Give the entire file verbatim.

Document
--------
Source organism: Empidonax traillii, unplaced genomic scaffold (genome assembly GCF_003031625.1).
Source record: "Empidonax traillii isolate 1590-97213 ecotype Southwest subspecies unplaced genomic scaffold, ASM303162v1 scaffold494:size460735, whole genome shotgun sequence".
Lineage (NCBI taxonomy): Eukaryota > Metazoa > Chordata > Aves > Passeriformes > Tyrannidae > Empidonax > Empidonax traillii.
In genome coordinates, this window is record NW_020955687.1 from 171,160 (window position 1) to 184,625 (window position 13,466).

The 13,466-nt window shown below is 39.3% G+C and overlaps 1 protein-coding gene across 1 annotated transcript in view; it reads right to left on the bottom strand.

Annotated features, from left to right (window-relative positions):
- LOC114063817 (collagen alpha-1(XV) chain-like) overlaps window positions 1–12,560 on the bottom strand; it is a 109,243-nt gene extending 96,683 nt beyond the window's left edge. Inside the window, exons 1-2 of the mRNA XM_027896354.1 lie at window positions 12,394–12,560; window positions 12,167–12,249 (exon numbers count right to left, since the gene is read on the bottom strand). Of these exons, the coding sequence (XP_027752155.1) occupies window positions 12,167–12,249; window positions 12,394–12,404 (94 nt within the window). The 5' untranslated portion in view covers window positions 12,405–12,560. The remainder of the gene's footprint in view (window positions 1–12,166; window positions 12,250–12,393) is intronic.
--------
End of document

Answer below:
Source organism: Empidonax traillii, unplaced genomic scaffold (genome assembly GCF_003031625.1).
Source record: "Empidonax traillii isolate 1590-97213 ecotype Southwest subspecies unplaced genomic scaffold, ASM303162v1 scaffold494:size460735, whole genome shotgun sequence".
Lineage (NCBI taxonomy): Eukaryota > Metazoa > Chordata > Aves > Passeriformes > Tyrannidae > Empidonax > Empidonax traillii.
In genome coordinates, this window is record NW_020955687.1 from 171,160 (window position 1) to 184,625 (window position 13,466).

The 13,466-nt window shown below is 39.3% G+C and overlaps 1 protein-coding gene across 1 annotated transcript in view; it reads right to left on the bottom strand.

Annotated features, from left to right (window-relative positions):
- LOC114063817 (collagen alpha-1(XV) chain-like) overlaps window positions 1–12,560 on the bottom strand; it is a 109,243-nt gene extending 96,683 nt beyond the window's left edge. Inside the window, exons 1-2 of the mRNA XM_027896354.1 lie at window positions 12,394–12,560; window positions 12,167–12,249 (exon numbers count right to left, since the gene is read on the bottom strand). Of these exons, the coding sequence (XP_027752155.1) occupies window positions 12,167–12,249; window positions 12,394–12,404 (94 nt within the window). The 5' untranslated portion in view covers window positions 12,405–12,560. The remainder of the gene's footprint in view (window positions 1–12,166; window positions 12,250–12,393) is intronic.